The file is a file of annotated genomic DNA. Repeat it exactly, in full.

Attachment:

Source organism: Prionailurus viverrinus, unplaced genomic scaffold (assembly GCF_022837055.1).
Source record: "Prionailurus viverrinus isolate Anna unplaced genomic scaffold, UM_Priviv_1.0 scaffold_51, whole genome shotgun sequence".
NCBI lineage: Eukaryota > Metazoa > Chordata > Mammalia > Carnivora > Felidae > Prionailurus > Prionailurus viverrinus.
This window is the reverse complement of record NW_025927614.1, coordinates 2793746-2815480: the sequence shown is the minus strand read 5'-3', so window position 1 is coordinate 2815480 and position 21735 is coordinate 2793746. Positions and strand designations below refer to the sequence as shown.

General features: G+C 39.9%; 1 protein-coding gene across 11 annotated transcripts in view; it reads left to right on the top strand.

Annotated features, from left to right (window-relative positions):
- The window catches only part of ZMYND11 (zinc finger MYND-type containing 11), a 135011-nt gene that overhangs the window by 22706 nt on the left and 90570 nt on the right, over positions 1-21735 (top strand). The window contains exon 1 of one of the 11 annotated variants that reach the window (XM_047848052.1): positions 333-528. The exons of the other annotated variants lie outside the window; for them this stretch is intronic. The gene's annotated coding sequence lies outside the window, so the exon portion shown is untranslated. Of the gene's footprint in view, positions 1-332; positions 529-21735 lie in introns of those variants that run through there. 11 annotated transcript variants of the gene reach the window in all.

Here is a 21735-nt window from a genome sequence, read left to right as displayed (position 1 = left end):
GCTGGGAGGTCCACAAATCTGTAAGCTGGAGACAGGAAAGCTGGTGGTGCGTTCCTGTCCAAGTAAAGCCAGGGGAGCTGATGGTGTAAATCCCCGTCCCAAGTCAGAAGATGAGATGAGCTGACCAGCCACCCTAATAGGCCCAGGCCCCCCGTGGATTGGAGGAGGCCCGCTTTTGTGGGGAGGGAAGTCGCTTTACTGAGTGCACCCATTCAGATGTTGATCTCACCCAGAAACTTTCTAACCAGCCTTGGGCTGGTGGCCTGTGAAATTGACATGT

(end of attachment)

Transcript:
Source organism: Prionailurus viverrinus, unplaced genomic scaffold (assembly GCF_022837055.1).
Source record: "Prionailurus viverrinus isolate Anna unplaced genomic scaffold, UM_Priviv_1.0 scaffold_51, whole genome shotgun sequence".
NCBI lineage: Eukaryota > Metazoa > Chordata > Mammalia > Carnivora > Felidae > Prionailurus > Prionailurus viverrinus.
This window is the reverse complement of record NW_025927614.1, coordinates 2793746-2815480: the sequence shown is the minus strand read 5'-3', so window position 1 is coordinate 2815480 and position 21735 is coordinate 2793746. Positions and strand designations below refer to the sequence as shown.

General features: G+C 39.9%; 1 protein-coding gene across 11 annotated transcripts in view; it reads left to right on the top strand.

Annotated features, from left to right (window-relative positions):
- The window catches only part of ZMYND11 (zinc finger MYND-type containing 11), a 135011-nt gene that overhangs the window by 22706 nt on the left and 90570 nt on the right, over positions 1-21735 (top strand). The window contains exon 1 of one of the 11 annotated variants that reach the window (XM_047848052.1): positions 333-528. The exons of the other annotated variants lie outside the window; for them this stretch is intronic. The gene's annotated coding sequence lies outside the window, so the exon portion shown is untranslated. Of the gene's footprint in view, positions 1-332; positions 529-21735 lie in introns of those variants that run through there. 11 annotated transcript variants of the gene reach the window in all.

Here is a 21735-nt window from a genome sequence, read left to right as displayed (position 1 = left end):
GCTGGGAGGTCCACAAATCTGTAAGCTGGAGACAGGAAAGCTGGTGGTGCGTTCCTGTCCAAGTAAAGCCAGGGGAGCTGATGGTGTAAATCCCCGTCCCAAGTCAGAAGATGAGATGAGCTGACCAGCCACCCTAATAGGCCCAGGCCCCCCGTGGATTGGAGGAGGCCCGCTTTTGTGGGGAGGGAAGTCGCTTTACTGAGTGCACCCATTCAGATGTTGATCTCACCCAGAAACTTTCTAACCAGCCTTGGGCTGGTGGCCTGTGAAATTGACATGT